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Barry Schrader
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I currently write a column each Tuesday for the DeKalb Daily Chronicle. The column will also appear on this website each week and be added to the archives.

The Articles started December 2007.

 

If you've missed any please follow the links on the dates to catch up.

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Small-town life takes bad rap

By Barry Schrader.................................January 25, 2011

A Somonauk native, Cameron Gibson, who recently graduated from film school at Northwestern University, has made a senior project documentary titled “Dinosaur” about small-town life in rural America. It did not paint a very flattering picture. For example, it opens with a five-minute shot of a burn barrel smoldering on a farm in winter.
I read about it in a Daily Chronicle article a month ago when it was to be previewed at the Somonauk Library. I sought a copy from Gibson, who now works in TV production in Los Angeles, which he readily provided. I recently showed it to a group of 20 senior citizens in DeKalb. There were no positive reactions there.
So I called Somonauk Library Director Julie Wasson

A solitary burn barrel smoldering on a farm, similar to the one featured in the documentary "Dinosaur" (Schrader photo)


in a search for other opinions. She provided the names of some people who attended the screening and I was able to find some younger people who went to school with Gibson.
One of his Somonauk High classmates, Matt Stark, saw it as a fairly accurate look at their lives. “For my generation all they did was drink on weekends because there was nothing else to do,” he said. He had worked on some films for classes in high school with Gibson and recalled ones about the Civil War and the Great Depression era. He said the audience at the Somonauk showing was fairly balanced: A third his age, maybe a third in their 30s and 40s, and then the remainder 60 and up. Another classmate who had graduated a year earlier (2005) from Somonauk, Jacob Glover, thought it showed “a different perspective … just one reflection of small-town life.”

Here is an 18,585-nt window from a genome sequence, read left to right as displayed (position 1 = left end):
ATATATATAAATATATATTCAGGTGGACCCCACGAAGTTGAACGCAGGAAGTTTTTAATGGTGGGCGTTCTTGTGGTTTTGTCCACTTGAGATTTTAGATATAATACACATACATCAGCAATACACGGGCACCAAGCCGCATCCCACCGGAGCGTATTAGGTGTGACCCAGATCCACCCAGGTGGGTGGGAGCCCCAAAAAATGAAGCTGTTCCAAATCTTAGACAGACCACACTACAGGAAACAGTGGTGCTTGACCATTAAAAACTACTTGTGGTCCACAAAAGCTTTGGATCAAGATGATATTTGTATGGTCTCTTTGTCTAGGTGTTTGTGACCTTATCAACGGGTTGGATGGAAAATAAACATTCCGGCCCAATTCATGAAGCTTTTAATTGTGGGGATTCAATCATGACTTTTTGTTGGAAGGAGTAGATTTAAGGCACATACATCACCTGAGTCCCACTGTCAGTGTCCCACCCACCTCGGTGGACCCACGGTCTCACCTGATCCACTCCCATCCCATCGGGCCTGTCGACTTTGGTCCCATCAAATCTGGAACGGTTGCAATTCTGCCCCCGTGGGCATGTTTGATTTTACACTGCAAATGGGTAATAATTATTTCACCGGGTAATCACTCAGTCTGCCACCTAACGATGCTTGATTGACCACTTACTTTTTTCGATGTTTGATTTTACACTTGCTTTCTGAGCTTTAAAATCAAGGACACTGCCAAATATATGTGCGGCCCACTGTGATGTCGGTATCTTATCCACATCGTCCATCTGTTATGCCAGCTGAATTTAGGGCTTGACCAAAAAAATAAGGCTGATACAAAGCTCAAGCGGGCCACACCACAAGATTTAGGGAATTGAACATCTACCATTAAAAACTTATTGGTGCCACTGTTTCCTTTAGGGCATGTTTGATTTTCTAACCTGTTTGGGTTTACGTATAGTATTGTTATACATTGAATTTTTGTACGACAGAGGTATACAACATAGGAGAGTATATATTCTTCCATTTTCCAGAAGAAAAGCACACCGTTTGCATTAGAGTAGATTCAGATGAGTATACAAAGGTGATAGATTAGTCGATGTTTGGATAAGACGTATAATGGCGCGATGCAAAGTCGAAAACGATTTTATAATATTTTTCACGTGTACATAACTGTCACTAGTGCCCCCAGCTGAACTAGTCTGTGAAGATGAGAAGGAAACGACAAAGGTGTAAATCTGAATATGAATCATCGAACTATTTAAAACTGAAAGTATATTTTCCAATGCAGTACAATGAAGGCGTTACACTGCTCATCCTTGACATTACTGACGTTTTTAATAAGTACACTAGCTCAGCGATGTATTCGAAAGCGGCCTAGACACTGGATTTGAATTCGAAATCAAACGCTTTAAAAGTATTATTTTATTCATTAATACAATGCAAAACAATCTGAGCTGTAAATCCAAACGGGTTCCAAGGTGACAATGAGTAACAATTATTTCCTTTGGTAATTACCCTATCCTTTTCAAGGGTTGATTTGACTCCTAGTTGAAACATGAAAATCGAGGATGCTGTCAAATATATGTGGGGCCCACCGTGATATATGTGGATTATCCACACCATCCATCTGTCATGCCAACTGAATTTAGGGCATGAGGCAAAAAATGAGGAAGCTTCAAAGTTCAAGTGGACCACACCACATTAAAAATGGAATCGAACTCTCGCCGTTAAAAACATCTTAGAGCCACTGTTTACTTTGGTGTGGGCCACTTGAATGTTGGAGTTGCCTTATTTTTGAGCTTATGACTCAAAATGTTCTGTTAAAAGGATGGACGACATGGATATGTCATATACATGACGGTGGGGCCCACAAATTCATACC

I have always looked back fondly at my roots in small towns and am glad to be a product of rural America, starting out as a farm kid, spending a few years in grade school in Somonauk and Waterman, then living along the Kishwaukee River for several years while going through middle and high school in Genoa.
Ginny Kroening of Somonauk expressed a similar view to mine of what Gibson portrayed. “I just feel it didn’t prove anything,” she commented. She also felt it missed the fact that there is much more to small-town life, and many kids seem bored during their growing-up years. So I think Gibson could go back and do a documentary on how busy farm life can be, how much responsibility kids learn at a young age, and what community events exist if you just look for them.
I found some “small town” quotes on the Internet and enjoyed this one from the late newspaper columnist Bill Vaughan: “My father asserted that there is no better place to bring up a family than in a rural environment. ... There’s something about getting up at 5 a.m., feeding the stock and chickens, and milking a couple of cows before breakfast that gives you a lifelong respect for the price of butter and eggs.”
Another comment I found, this one attributed to Don Dillman, former chairman of the Washington State University Rural Sociology Department: “Ironically, rural America has become viewed by a growing number of Americans as having a higher quality of life not because of what it has, but rather because of what it does not have.”
It would be interesting to show Gibson’s 33-minute documentary to a social studies class at Somonauk (or Sandwich, Indian Creek or Hinckley-Big Rock) High School and see what others think of this very narrow portrayal of life in our county.


Most Recent Comment
D. L. O'Rourke wrote on January 25, 2011 6:37 a.m. ...
Growing up on New Leb. Rd between Genoa and Hampshire, my parents and g-ma kept us quite busy with chores. With the 45-50 min bus ride to and from school, didn't leave much time in the mornings or afternoons. We did have our fun tho, jumping off the railroad bridge, into coon creek, playing in the fields, riding our bikes for miles w/o worrying about being hit, building forts, mini-bikes, target shooting, and jumping on the caboose of the trains that would only go 5-10mph through to go into Genoa or Hampshire for the day (got swatted for that,lol). Small towns are GREAT, then and now!

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The columnist can be reached via email at :

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Barry Schrader
PO Box 851
DeKalb, Ill 60115